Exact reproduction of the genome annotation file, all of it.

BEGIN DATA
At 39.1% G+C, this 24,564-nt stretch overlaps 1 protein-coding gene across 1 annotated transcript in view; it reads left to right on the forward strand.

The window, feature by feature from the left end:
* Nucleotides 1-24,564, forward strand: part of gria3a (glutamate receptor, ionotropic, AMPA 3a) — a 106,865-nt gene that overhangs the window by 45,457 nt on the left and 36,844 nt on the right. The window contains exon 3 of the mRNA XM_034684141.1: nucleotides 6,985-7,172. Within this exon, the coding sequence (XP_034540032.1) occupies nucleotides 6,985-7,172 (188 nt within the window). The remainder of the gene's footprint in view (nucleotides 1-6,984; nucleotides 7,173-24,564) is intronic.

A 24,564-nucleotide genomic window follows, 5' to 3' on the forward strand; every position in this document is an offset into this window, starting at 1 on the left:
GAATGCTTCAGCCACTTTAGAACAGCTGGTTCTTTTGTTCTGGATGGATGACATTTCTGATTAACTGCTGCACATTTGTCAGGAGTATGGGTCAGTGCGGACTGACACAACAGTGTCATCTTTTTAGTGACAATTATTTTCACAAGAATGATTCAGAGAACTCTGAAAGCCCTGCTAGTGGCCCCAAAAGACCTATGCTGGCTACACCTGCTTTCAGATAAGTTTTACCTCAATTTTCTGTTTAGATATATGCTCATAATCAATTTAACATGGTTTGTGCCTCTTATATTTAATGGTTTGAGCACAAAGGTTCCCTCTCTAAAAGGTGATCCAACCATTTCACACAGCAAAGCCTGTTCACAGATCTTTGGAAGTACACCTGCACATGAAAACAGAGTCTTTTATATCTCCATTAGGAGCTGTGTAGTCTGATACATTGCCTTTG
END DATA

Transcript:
At 39.1% G+C, this 24,564-nt stretch overlaps 1 protein-coding gene across 1 annotated transcript in view; it reads left to right on the forward strand.

The window, feature by feature from the left end:
* Nucleotides 1-24,564, forward strand: part of gria3a (glutamate receptor, ionotropic, AMPA 3a) — a 106,865-nt gene that overhangs the window by 45,457 nt on the left and 36,844 nt on the right. The window contains exon 3 of the mRNA XM_034684141.1: nucleotides 6,985-7,172. Within this exon, the coding sequence (XP_034540032.1) occupies nucleotides 6,985-7,172 (188 nt within the window). The remainder of the gene's footprint in view (nucleotides 1-6,984; nucleotides 7,173-24,564) is intronic.

A 24,564-nucleotide genomic window follows, 5' to 3' on the forward strand; every position in this document is an offset into this window, starting at 1 on the left:
GAATGCTTCAGCCACTTTAGAACAGCTGGTTCTTTTGTTCTGGATGGATGACATTTCTGATTAACTGCTGCACATTTGTCAGGAGTATGGGTCAGTGCGGACTGACACAACAGTGTCATCTTTTTAGTGACAATTATTTTCACAAGAATGATTCAGAGAACTCTGAAAGCCCTGCTAGTGGCCCCAAAAGACCTATGCTGGCTACACCTGCTTTCAGATAAGTTTTACCTCAATTTTCTGTTTAGATATATGCTCATAATCAATTTAACATGGTTTGTGCCTCTTATATTTAATGGTTTGAGCACAAAGGTTCCCTCTCTAAAAGGTGATCCAACCATTTCACACAGCAAAGCCTGTTCACAGATCTTTGGAAGTACACCTGCACATGAAAACAGAGTCTTTTATATCTCCATTAGGAGCTGTGTAGTCTGATACATTGCCTTTG